Drugs and Alcohol for Employees

How to deal with a colleague who is dealing with drugs and alcohol

If you notice that a colleague’s use of drugs or alcohol is affecting them and their fellow co-workers, they may be experiencing a substance use problem. Any significant change in the person’s mood or attitude, either about work or home life, can be a sign of a problematic substance use. Other signs include:

  • Increased rates of absenteeism or taking long breaks from the workplace
  • A disheveled appearance
  • General uncooperativeness
  • Frequent argumentativeness or conflict with co-workers or clients, and
  • Being easily angered.

Your colleague may also begin to demonstrate an attitude of carelessness about their responsibilities, others in the workplace, and the quality of their work. This person, however, may not even be aware that their substance use is affecting those around them. Approaching a colleague in the workplace about a drug or alcohol problem can be difficult for anyone. However, the sooner the problem is addressed, the sooner help can be found for them.

You may wish to have a quiet and tactful talk with your colleague, with the aim of being collaborative rather than confrontational – if your colleague denies having a problem with substance use, they may quickly become defensive. Ask the person about their drug or alcohol use rather than make assumptions about their use. State to concerns to your colleague, but be sure to come from a place of empathy and caring.

A great way to do this is letting them know that you’re concerned about their well-being. Tell your colleague that you are genuinely concerned about them but make sure not to be judgmental or accusatory. You have to adopt a caring and civil approach, so instead of saying “I think you drink too much”, perhaps say “I smelled alcohol on your breath this morning. Have you been drinking?” If your colleague looks to be under the influence of drugs or alcohol whilst at work, you may need to inform your workplace leader for safety reasons.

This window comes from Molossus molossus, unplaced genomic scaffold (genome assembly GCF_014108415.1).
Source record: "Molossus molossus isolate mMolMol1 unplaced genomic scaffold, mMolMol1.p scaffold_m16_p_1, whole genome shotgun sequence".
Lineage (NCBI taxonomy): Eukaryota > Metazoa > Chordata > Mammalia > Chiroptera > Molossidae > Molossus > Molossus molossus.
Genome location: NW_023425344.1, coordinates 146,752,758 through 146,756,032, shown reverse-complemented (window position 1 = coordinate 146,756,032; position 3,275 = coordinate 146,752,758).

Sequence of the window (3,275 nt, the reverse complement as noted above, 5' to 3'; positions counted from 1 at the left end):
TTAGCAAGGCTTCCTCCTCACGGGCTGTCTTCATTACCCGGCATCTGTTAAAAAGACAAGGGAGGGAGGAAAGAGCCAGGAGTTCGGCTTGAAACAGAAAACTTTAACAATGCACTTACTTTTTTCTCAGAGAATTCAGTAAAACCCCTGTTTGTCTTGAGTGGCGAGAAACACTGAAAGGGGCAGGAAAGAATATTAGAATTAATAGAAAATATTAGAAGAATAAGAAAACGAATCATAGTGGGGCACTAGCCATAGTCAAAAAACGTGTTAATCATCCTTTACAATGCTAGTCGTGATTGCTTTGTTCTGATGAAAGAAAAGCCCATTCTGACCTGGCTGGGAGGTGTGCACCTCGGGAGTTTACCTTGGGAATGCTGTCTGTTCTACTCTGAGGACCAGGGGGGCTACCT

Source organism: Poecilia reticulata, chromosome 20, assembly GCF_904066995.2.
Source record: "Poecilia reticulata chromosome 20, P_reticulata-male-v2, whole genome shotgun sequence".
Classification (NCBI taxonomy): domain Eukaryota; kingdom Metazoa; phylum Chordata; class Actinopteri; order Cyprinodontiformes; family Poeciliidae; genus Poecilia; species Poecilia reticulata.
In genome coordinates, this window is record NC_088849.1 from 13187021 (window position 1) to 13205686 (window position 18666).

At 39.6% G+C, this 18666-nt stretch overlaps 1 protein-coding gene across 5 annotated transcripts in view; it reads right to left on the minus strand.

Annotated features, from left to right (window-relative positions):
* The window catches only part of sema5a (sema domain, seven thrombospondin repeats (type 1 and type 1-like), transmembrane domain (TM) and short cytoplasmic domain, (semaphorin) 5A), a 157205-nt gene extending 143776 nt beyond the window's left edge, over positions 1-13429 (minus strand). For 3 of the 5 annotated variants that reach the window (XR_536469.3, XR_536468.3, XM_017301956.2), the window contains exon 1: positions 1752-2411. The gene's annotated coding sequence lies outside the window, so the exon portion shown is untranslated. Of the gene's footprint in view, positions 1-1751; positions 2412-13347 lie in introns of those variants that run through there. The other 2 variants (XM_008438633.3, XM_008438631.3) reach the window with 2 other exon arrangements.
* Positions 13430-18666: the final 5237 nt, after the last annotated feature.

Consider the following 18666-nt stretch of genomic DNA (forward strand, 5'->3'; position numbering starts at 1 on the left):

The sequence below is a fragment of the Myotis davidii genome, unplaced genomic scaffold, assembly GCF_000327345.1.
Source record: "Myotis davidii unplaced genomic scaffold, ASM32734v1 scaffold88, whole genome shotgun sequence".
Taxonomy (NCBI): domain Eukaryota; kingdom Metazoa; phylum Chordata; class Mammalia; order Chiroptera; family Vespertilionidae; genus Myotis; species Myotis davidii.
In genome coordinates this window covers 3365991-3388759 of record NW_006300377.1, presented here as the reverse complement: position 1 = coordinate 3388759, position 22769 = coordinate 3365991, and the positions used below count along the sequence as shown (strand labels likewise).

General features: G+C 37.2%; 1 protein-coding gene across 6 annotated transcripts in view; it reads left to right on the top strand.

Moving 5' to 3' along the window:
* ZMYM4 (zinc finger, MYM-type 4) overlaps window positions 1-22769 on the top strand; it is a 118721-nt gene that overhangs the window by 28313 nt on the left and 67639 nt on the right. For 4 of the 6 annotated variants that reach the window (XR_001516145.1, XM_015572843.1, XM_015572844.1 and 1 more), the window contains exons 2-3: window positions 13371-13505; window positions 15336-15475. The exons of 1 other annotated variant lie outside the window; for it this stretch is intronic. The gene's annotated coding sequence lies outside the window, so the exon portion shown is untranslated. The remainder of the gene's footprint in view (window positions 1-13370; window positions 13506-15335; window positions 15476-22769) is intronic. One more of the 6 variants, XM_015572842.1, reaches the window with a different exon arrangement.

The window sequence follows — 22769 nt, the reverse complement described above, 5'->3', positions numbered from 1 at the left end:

If the person does not want to reduce or stop their drug or alcohol use, realise that you cannot make them change. Do not feel guilty or responsible for their decision to keep drinking or using drugs. It is important that you maintain a good relationship with your colleague, as you may be able to have a positive effect on their substance use in the future. Let the person know you are available to talk at any time.

How to support a colleague who is dealing with drugs and/or alcohol

When a colleague shows signs of problematic drug or alcohol use, or discusses their substance use problems with you, it can be difficult to know what to do or say. Nonetheless, if your colleague’s substance use is affecting their health or impacting on their or even your work performance, it’s important that you try to help. In fact, this may be the time your colleague needs you most. Reaching out to a colleague shows care and concern, and opens a dialogue to check how they are doing. Your role is not to deal with or treat their substance use problem or contributing factors, but rather to support your colleague when they need it.